Arab protesters against Operation Brother’s Keeper to return the three abducted yeshiva students “should be treated as terrorists in the full sense of the word,” Foreign Minister Avigdor Liberman declared on Saturday.

He spoke after hundreds of Israeli Arabs protested in Umm el-Fahm on Friday in support of Palestinian security prisoners. They waved Palestinian flags and protested against Israel’s use of administrative detention.

“With spirit and blood, we will redeem you, Palestine,” and, “We will redeem the martyrs,” they chanted.

Liberman said he plans to speak to Public Security Minister Yitzhak Aharonovitch, from his Yisrael Beytenu party, to ensure the police work swiftly and determinedly to “stop the inciters so we can bring them to justice.”

The foreign minister plans to bring for discussion in Sunday’s weekly cabinet meeting how to confront “the dangerous extremism among Israeli Arab leaders.”

“Yisrael Beytenu will demand that the government discuss the dangerous radicalization of the Israeli Arab leadership and to deal with it in a thorough, severe matter,” Liberman said.

The demonstration began on Friday afternoon as participants blocked traffic on Route 65 and shouted in support of the kidnapping of the boys.

Police were sent to the area to keep order and pushed the protesters back to Umm el-Fahm using stun grenades and tear gas. Demonstrators threw rocks at officers. Seven people were injured.

Police reinforced their forces in the area after demonstrators hurled stones in their direction.

Hadash chairman Muhammad Barakei took part in the protest.“This demonstration is a protest against the violence of the IDF and against the illegal arrests and illegal activities of the IDF in the territories,” he said.

Aharonovitch reacted angrily to reports that some of the demonstrators chanted for more kidnappings of soldiers.

“These are grievous statements that attest to the radicalization of parts of the Arab public,” he said.

“The inciters will be dealt with to the fullest extent of the law and in accordance with the law. We will not allow these events to interrupt the daily lives of citizens in this country.”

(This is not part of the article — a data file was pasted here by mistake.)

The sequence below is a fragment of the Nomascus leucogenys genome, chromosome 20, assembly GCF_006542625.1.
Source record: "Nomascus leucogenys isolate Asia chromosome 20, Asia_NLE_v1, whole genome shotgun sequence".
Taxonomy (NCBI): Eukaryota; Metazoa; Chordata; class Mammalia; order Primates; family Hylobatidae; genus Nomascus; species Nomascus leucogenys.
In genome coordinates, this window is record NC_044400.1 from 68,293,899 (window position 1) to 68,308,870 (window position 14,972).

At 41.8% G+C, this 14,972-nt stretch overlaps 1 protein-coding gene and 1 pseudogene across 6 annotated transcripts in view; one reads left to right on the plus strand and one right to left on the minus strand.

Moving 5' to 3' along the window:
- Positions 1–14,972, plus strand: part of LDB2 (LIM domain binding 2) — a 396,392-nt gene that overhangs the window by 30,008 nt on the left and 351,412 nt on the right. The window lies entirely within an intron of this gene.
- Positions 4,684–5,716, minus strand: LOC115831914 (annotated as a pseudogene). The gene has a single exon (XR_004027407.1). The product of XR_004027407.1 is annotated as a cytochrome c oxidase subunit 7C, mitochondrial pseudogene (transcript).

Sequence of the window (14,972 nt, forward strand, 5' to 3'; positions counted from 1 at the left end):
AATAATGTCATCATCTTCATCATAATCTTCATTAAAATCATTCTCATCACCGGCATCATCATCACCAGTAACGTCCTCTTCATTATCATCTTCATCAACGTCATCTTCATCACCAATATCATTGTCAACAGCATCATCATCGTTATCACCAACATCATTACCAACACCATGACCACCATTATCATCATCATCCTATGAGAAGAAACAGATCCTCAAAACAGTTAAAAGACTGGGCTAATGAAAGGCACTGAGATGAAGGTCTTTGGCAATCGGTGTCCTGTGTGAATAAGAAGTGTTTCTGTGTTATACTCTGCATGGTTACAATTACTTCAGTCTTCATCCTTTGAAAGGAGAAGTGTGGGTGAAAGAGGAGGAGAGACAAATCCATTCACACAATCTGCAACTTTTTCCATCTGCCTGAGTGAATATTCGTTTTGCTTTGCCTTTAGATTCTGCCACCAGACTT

Police vowed to prevent the demonstrators from “harming the routine of Umm el-Fahm residents and endangering motorists.”

By the evening, police had quelled the unrest. Earlier on Friday, police had warned motorists to stay away from the area where the protest was due to take place.

Balad chairman Jamal Zahalka told The Jerusalem Post on Saturday evening that “Foreign Minister Avigdor Liberman is trying to gain popularity by inciting against Arabs and their leaders.

“It is a mixture of racism and opportunism,” he said.

“We are aware that our political activity makes people like Liberman upset and angry, and this is a sign we are on the right path, because if he feels comfortable with our politics, we would have to check ourselves,” Zahalka said.

As for the demonstration, he said: “We are implementing our right and duty to protest against Israeli crimes in the occupied territories and prisons.”

Awad Abderfattah, secretary-general of the Balad party, told the Post the event was meant to protest the ongoing IDF operations in the West Bank and to support Palestinian prisoners.

He estimated that there were at least 200 police present.

“There will be a meeting to decide on how to proceed,” he said.

Jerusalem Post staff contributed to this report.

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